The Fourth is — you may have already divined — each person’s right to be secure against unreasonable and “unwarranted” government intrusion. It is the man’s (or more modernly, man’s or woman’s) right to consider his home, his person (and, again more modernly), and his or her vehicle his castle. Stated simply, the Fourth protects citizens from unreasonable harassment by the police. It delimits a police officer’s right to arrest or search through a person’s personal property unless first receiving a warrant (a court order approving the search or seizure upon “probable cause” of wrongdoing). In significant ways, this is one of the major checks against totalitarianism and government abuse.


Coming to the plate as No. 5 is, not shockingly, the Fifth Amendment. What it says is this:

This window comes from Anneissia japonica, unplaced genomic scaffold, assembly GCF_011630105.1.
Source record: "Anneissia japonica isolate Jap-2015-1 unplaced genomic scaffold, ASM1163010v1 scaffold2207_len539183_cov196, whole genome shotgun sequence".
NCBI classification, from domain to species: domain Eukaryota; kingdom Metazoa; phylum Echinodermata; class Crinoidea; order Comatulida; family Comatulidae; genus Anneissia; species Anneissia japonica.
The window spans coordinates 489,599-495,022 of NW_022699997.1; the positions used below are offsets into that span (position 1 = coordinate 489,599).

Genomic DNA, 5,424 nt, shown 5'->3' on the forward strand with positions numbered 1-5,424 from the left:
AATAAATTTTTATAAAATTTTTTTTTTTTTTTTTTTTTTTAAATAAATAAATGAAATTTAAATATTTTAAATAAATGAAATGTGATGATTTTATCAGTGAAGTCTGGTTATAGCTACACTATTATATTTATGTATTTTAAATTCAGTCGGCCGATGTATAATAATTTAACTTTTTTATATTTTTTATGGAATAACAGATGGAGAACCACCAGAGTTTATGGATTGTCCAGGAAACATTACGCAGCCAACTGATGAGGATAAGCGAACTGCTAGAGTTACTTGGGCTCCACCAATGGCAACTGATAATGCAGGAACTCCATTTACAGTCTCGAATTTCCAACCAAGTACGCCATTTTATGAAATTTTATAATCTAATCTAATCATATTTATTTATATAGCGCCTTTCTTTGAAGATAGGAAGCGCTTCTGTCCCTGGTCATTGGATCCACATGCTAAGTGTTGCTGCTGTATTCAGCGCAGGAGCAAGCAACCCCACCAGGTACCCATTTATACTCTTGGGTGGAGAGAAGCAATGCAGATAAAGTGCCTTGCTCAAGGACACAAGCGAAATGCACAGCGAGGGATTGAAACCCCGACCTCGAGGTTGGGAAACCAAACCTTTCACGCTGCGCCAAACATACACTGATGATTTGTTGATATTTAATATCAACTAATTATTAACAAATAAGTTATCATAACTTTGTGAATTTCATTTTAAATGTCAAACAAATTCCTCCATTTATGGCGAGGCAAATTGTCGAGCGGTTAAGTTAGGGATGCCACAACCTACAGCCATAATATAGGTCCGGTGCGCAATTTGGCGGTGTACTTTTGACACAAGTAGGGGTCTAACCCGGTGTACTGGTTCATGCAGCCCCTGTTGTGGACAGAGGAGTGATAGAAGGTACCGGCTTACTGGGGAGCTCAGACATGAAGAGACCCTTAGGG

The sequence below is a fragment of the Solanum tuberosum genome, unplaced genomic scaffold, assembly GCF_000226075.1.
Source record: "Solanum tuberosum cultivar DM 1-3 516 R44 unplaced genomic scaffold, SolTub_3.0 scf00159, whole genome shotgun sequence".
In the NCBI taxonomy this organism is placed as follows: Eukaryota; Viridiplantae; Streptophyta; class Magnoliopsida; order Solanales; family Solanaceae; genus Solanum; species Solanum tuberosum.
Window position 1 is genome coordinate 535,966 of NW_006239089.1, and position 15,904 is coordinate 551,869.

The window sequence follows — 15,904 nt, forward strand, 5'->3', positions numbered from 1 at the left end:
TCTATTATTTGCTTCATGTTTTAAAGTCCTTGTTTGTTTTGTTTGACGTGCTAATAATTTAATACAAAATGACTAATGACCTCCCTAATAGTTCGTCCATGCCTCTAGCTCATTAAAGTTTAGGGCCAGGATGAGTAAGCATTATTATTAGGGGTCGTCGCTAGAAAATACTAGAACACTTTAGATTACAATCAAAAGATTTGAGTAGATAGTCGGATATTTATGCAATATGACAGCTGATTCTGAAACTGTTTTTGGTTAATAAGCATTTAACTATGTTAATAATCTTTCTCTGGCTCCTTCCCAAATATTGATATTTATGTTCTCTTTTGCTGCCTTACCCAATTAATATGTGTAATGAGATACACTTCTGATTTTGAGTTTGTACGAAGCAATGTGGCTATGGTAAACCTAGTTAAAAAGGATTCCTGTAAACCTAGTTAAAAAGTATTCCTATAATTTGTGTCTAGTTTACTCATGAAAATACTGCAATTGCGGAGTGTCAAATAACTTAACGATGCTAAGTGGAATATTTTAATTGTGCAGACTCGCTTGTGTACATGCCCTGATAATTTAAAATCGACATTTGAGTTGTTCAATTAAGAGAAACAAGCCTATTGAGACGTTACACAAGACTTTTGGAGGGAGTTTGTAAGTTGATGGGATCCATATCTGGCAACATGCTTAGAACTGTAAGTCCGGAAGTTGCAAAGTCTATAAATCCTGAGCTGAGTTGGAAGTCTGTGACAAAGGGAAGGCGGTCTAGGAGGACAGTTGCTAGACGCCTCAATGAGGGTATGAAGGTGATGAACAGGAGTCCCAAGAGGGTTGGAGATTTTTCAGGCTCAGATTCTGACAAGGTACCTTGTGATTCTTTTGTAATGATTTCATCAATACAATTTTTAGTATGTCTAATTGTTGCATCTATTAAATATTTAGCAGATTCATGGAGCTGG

“No person shall be held to answer for a capital, or otherwise infamous crime, unless on a presentment or indictment of a Grand Jury, except in cases arising in the land or naval forces, or in the Militia, when in actual service in time of War or public danger; nor shall any person be subject for the same offence to be twice put in jeopardy of life or limb; nor shall be compelled in any criminal case to be a witness against himself, nor be deprived of life, liberty, or property, without due process of law; nor shall private property be taken for public use, without just compensation.”

This amendment packs a punch. It is a big deal in a number of ways. If in lore or legend — or Hollywood perhaps — you have heard someone “take the Fifth,” this is what he or she was referring to. It is the basis of the right against self-incrimination, the constitutional guarantee that you can keep your mouth shut if you are accused of a crime and not contribute to damning yourself with your own words. What’s more, the Fifth Amendment contains the “double jeopardy” clause — if you are tried for a crime and acquitted, the government does not get a second swing at the pinata of your conviction. One and done as it were.